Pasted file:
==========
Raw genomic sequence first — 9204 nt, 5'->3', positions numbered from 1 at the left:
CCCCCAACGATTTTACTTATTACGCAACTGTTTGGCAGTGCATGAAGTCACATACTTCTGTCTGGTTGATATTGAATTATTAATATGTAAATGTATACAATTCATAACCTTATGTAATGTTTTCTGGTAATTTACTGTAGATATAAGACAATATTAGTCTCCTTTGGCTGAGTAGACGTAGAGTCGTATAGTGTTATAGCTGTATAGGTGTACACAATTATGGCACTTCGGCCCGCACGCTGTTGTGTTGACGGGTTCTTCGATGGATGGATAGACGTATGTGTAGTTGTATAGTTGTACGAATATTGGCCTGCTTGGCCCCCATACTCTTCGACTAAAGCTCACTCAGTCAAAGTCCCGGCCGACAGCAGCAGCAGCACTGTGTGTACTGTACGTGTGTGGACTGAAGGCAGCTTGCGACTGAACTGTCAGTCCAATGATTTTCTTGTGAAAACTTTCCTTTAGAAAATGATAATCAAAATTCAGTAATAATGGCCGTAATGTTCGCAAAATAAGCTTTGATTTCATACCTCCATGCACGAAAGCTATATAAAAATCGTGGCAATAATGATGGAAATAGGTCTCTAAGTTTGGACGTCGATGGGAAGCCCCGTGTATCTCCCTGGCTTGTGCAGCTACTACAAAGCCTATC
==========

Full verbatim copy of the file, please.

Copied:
Raw genomic sequence first — 9204 nt, 5'->3', positions numbered from 1 at the left:
CCCCCAACGATTTTACTTATTACGCAACTGTTTGGCAGTGCATGAAGTCACATACTTCTGTCTGGTTGATATTGAATTATTAATATGTAAATGTATACAATTCATAACCTTATGTAATGTTTTCTGGTAATTTACTGTAGATATAAGACAATATTAGTCTCCTTTGGCTGAGTAGACGTAGAGTCGTATAGTGTTATAGCTGTATAGGTGTACACAATTATGGCACTTCGGCCCGCACGCTGTTGTGTTGACGGGTTCTTCGATGGATGGATAGACGTATGTGTAGTTGTATAGTTGTACGAATATTGGCCTGCTTGGCCCCCATACTCTTCGACTAAAGCTCACTCAGTCAAAGTCCCGGCCGACAGCAGCAGCAGCACTGTGTGTACTGTACGTGTGTGGACTGAAGGCAGCTTGCGACTGAACTGTCAGTCCAATGATTTTCTTGTGAAAACTTTCCTTTAGAAAATGATAATCAAAATTCAGTAATAATGGCCGTAATGTTCGCAAAATAAGCTTTGATTTCATACCTCCATGCACGAAAGCTATATAAAAATCGTGGCAATAATGATGGAAATAGGTCTCTAAGTTTGGACGTCGATGGGAAGCCCCGTGTATCTCCCTGGCTTGTGCAGCTACTACAAAGCCTATC